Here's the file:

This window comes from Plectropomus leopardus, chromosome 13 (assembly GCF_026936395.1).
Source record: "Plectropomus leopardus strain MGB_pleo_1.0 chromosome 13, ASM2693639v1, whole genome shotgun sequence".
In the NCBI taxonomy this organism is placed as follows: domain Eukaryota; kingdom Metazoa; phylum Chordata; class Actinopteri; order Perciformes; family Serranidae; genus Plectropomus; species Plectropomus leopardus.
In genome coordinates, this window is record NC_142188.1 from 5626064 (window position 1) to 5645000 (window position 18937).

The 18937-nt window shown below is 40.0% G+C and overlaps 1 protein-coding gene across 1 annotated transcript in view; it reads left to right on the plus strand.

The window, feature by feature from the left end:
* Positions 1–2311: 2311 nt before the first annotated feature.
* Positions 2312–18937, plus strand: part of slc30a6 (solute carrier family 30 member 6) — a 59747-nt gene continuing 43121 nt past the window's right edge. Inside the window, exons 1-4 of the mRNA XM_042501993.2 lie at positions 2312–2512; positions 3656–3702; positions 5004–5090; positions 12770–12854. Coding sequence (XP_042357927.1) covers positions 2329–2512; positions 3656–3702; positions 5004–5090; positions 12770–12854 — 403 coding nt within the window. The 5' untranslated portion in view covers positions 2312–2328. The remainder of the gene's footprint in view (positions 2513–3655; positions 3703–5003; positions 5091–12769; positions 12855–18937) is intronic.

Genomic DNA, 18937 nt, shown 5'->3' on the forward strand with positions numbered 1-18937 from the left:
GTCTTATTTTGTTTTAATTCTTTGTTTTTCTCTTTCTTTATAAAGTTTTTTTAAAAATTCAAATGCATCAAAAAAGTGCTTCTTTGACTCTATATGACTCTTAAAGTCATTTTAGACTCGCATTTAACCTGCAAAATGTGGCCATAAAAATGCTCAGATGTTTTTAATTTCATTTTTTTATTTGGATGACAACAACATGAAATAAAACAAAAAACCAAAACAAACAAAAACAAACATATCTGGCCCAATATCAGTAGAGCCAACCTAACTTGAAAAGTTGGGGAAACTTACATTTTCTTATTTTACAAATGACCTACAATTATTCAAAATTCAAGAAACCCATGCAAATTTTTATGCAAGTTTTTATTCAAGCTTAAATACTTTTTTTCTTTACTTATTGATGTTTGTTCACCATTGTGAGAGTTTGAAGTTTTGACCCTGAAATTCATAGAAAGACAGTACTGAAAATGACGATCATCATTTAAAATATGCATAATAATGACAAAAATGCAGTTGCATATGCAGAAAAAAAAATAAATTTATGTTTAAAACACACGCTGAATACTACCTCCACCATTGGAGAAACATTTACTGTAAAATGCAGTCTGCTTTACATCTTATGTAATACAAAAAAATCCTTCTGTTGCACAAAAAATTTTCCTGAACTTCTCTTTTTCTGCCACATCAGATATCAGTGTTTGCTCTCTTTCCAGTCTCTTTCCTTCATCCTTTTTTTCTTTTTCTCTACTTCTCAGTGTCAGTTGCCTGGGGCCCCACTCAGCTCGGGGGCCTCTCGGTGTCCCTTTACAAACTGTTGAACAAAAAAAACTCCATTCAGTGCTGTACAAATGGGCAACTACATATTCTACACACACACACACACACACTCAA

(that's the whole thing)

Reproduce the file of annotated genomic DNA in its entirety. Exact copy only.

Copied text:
This window comes from Plectropomus leopardus, chromosome 13 (assembly GCF_026936395.1).
Source record: "Plectropomus leopardus strain MGB_pleo_1.0 chromosome 13, ASM2693639v1, whole genome shotgun sequence".
In the NCBI taxonomy this organism is placed as follows: domain Eukaryota; kingdom Metazoa; phylum Chordata; class Actinopteri; order Perciformes; family Serranidae; genus Plectropomus; species Plectropomus leopardus.
In genome coordinates, this window is record NC_142188.1 from 5626064 (window position 1) to 5645000 (window position 18937).

The 18937-nt window shown below is 40.0% G+C and overlaps 1 protein-coding gene across 1 annotated transcript in view; it reads left to right on the plus strand.

The window, feature by feature from the left end:
* Positions 1–2311: 2311 nt before the first annotated feature.
* Positions 2312–18937, plus strand: part of slc30a6 (solute carrier family 30 member 6) — a 59747-nt gene continuing 43121 nt past the window's right edge. Inside the window, exons 1-4 of the mRNA XM_042501993.2 lie at positions 2312–2512; positions 3656–3702; positions 5004–5090; positions 12770–12854. Coding sequence (XP_042357927.1) covers positions 2329–2512; positions 3656–3702; positions 5004–5090; positions 12770–12854 — 403 coding nt within the window. The 5' untranslated portion in view covers positions 2312–2328. The remainder of the gene's footprint in view (positions 2513–3655; positions 3703–5003; positions 5091–12769; positions 12855–18937) is intronic.

Genomic DNA, 18937 nt, shown 5'->3' on the forward strand with positions numbered 1-18937 from the left:
GTCTTATTTTGTTTTAATTCTTTGTTTTTCTCTTTCTTTATAAAGTTTTTTTAAAAATTCAAATGCATCAAAAAAGTGCTTCTTTGACTCTATATGACTCTTAAAGTCATTTTAGACTCGCATTTAACCTGCAAAATGTGGCCATAAAAATGCTCAGATGTTTTTAATTTCATTTTTTTATTTGGATGACAACAACATGAAATAAAACAAAAAACCAAAACAAACAAAAACAAACATATCTGGCCCAATATCAGTAGAGCCAACCTAACTTGAAAAGTTGGGGAAACTTACATTTTCTTATTTTACAAATGACCTACAATTATTCAAAATTCAAGAAACCCATGCAAATTTTTATGCAAGTTTTTATTCAAGCTTAAATACTTTTTTTCTTTACTTATTGATGTTTGTTCACCATTGTGAGAGTTTGAAGTTTTGACCCTGAAATTCATAGAAAGACAGTACTGAAAATGACGATCATCATTTAAAATATGCATAATAATGACAAAAATGCAGTTGCATATGCAGAAAAAAAAATAAATTTATGTTTAAAACACACGCTGAATACTACCTCCACCATTGGAGAAACATTTACTGTAAAATGCAGTCTGCTTTACATCTTATGTAATACAAAAAAATCCTTCTGTTGCACAAAAAATTTTCCTGAACTTCTCTTTTTCTGCCACATCAGATATCAGTGTTTGCTCTCTTTCCAGTCTCTTTCCTTCATCCTTTTTTTCTTTTTCTCTACTTCTCAGTGTCAGTTGCCTGGGGCCCCACTCAGCTCGGGGGCCTCTCGGTGTCCCTTTACAAACTGTTGAACAAAAAAAACTCCATTCAGTGCTGTACAAATGGGCAACTACATATTCTACACACACACACACACACACTCAA